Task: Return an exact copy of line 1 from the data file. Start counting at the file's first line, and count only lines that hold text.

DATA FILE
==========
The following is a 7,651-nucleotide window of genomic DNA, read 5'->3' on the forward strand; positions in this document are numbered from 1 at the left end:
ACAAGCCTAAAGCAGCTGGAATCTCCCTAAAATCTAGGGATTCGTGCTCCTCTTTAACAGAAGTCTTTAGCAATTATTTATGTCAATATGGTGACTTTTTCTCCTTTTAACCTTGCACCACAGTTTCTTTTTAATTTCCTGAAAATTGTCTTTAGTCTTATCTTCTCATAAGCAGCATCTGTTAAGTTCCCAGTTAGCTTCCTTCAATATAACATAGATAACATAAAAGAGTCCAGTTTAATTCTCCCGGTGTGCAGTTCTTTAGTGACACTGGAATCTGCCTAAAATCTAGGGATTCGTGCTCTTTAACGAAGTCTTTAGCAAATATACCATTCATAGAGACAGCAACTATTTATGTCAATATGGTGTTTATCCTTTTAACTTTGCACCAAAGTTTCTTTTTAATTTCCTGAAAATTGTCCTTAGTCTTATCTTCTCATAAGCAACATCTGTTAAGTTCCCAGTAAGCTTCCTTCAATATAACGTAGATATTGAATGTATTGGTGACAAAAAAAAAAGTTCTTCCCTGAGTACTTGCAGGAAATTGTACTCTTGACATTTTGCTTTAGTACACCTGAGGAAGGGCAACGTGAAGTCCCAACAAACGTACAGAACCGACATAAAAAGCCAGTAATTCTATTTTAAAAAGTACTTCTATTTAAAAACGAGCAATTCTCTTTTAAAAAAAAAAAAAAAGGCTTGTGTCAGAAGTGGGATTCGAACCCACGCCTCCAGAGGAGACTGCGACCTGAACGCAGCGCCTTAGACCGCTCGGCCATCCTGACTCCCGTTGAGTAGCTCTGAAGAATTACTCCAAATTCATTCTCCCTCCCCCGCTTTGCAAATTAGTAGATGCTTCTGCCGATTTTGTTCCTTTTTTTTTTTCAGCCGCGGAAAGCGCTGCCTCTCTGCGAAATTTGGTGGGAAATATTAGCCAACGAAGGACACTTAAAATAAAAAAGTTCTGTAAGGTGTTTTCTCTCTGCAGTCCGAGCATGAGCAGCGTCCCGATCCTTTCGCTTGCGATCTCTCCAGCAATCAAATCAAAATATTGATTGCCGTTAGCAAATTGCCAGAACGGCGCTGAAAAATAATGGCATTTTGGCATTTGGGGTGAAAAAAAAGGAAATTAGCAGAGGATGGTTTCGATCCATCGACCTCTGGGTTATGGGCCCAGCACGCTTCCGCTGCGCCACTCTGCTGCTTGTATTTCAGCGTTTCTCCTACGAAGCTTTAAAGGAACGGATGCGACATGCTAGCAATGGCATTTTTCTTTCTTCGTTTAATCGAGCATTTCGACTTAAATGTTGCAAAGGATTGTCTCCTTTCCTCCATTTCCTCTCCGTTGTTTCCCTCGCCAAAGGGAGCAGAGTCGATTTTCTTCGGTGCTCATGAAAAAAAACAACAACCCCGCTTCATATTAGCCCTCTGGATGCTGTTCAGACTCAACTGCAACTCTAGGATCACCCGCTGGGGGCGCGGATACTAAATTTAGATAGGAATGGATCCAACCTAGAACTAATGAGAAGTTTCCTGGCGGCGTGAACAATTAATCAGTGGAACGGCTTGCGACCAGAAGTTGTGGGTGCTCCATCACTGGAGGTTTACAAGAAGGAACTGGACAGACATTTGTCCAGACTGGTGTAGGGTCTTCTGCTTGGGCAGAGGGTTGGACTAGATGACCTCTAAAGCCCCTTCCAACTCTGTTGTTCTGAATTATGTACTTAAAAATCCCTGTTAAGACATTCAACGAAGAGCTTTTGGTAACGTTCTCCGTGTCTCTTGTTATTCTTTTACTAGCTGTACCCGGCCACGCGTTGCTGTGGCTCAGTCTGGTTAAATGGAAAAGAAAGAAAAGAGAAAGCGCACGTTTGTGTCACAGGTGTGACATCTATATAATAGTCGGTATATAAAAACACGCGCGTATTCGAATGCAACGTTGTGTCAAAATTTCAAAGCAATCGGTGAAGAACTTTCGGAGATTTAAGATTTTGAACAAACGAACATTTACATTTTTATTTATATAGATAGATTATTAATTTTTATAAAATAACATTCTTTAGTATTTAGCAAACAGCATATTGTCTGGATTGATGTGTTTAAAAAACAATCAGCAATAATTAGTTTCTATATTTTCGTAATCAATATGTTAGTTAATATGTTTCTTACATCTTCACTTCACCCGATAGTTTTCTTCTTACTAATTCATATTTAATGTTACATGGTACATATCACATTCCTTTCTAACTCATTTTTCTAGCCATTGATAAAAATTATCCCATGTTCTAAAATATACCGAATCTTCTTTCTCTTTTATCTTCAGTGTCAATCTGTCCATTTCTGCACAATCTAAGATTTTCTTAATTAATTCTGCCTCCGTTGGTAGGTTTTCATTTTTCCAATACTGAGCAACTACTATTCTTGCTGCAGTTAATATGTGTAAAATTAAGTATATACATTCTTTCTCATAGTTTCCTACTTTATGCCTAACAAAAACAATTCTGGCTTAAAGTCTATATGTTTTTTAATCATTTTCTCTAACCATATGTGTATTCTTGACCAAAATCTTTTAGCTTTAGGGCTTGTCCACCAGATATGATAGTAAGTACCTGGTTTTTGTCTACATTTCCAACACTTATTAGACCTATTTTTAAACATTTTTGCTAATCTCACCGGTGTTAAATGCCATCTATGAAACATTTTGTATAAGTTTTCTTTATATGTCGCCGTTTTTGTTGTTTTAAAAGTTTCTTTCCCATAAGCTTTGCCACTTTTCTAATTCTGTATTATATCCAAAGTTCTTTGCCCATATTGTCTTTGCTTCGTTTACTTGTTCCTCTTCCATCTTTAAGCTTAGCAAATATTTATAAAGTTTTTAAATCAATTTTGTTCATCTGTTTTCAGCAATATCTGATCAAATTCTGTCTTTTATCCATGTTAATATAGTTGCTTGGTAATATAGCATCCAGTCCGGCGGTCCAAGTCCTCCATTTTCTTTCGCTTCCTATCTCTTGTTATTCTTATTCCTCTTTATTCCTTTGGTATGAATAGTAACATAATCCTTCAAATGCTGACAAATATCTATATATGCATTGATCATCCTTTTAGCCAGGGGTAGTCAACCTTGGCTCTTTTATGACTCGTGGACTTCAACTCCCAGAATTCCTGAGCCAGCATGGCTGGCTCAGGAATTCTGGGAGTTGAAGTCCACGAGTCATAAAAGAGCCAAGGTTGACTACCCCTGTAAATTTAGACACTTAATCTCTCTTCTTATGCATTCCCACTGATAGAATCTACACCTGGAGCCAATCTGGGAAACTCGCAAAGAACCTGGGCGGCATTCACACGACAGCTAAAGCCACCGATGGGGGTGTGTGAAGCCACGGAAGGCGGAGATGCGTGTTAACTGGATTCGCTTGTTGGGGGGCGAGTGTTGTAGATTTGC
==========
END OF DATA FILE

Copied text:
The following is a 7,651-nucleotide window of genomic DNA, read 5'->3' on the forward strand; positions in this document are numbered from 1 at the left end: